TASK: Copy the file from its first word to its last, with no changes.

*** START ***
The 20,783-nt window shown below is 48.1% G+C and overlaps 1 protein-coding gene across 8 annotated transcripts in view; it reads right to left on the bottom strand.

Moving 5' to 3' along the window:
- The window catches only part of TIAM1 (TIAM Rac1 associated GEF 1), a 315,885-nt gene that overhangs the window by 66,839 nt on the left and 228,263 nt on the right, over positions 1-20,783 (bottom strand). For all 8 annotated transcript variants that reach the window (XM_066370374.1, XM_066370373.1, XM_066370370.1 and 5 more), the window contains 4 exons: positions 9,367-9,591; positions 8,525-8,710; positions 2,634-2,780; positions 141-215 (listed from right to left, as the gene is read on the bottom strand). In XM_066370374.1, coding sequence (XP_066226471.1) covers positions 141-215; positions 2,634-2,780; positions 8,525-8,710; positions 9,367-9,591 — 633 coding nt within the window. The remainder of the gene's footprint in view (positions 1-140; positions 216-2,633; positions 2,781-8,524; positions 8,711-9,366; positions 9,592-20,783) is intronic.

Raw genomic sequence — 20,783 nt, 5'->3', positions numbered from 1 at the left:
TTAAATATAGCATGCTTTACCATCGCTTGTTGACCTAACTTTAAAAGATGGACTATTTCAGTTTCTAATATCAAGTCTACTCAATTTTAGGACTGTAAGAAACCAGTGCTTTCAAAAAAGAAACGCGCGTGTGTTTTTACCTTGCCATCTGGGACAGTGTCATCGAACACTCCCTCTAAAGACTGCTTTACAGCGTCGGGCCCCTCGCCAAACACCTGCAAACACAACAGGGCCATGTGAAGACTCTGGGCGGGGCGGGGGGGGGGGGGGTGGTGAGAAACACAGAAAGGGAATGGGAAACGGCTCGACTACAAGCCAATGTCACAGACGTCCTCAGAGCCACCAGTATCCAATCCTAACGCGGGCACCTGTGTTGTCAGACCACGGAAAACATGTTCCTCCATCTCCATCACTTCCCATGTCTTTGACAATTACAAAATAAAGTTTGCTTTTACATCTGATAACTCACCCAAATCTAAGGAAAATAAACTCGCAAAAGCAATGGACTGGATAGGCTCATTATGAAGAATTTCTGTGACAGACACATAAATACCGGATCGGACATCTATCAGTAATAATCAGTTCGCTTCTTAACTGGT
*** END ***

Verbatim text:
The 20,783-nt window shown below is 48.1% G+C and overlaps 1 protein-coding gene across 8 annotated transcripts in view; it reads right to left on the bottom strand.

Moving 5' to 3' along the window:
- The window catches only part of TIAM1 (TIAM Rac1 associated GEF 1), a 315,885-nt gene that overhangs the window by 66,839 nt on the left and 228,263 nt on the right, over positions 1-20,783 (bottom strand). For all 8 annotated transcript variants that reach the window (XM_066370374.1, XM_066370373.1, XM_066370370.1 and 5 more), the window contains 4 exons: positions 9,367-9,591; positions 8,525-8,710; positions 2,634-2,780; positions 141-215 (listed from right to left, as the gene is read on the bottom strand). In XM_066370374.1, coding sequence (XP_066226471.1) covers positions 141-215; positions 2,634-2,780; positions 8,525-8,710; positions 9,367-9,591 — 633 coding nt within the window. The remainder of the gene's footprint in view (positions 1-140; positions 216-2,633; positions 2,781-8,524; positions 8,711-9,366; positions 9,592-20,783) is intronic.

Raw genomic sequence — 20,783 nt, 5'->3', positions numbered from 1 at the left:
TTAAATATAGCATGCTTTACCATCGCTTGTTGACCTAACTTTAAAAGATGGACTATTTCAGTTTCTAATATCAAGTCTACTCAATTTTAGGACTGTAAGAAACCAGTGCTTTCAAAAAAGAAACGCGCGTGTGTTTTTACCTTGCCATCTGGGACAGTGTCATCGAACACTCCCTCTAAAGACTGCTTTACAGCGTCGGGCCCCTCGCCAAACACCTGCAAACACAACAGGGCCATGTGAAGACTCTGGGCGGGGCGGGGGGGGGGGGGGTGGTGAGAAACACAGAAAGGGAATGGGAAACGGCTCGACTACAAGCCAATGTCACAGACGTCCTCAGAGCCACCAGTATCCAATCCTAACGCGGGCACCTGTGTTGTCAGACCACGGAAAACATGTTCCTCCATCTCCATCACTTCCCATGTCTTTGACAATTACAAAATAAAGTTTGCTTTTACATCTGATAACTCACCCAAATCTAAGGAAAATAAACTCGCAAAAGCAATGGACTGGATAGGCTCATTATGAAGAATTTCTGTGACAGACACATAAATACCGGATCGGACATCTATCAGTAATAATCAGTTCGCTTCTTAACTGGT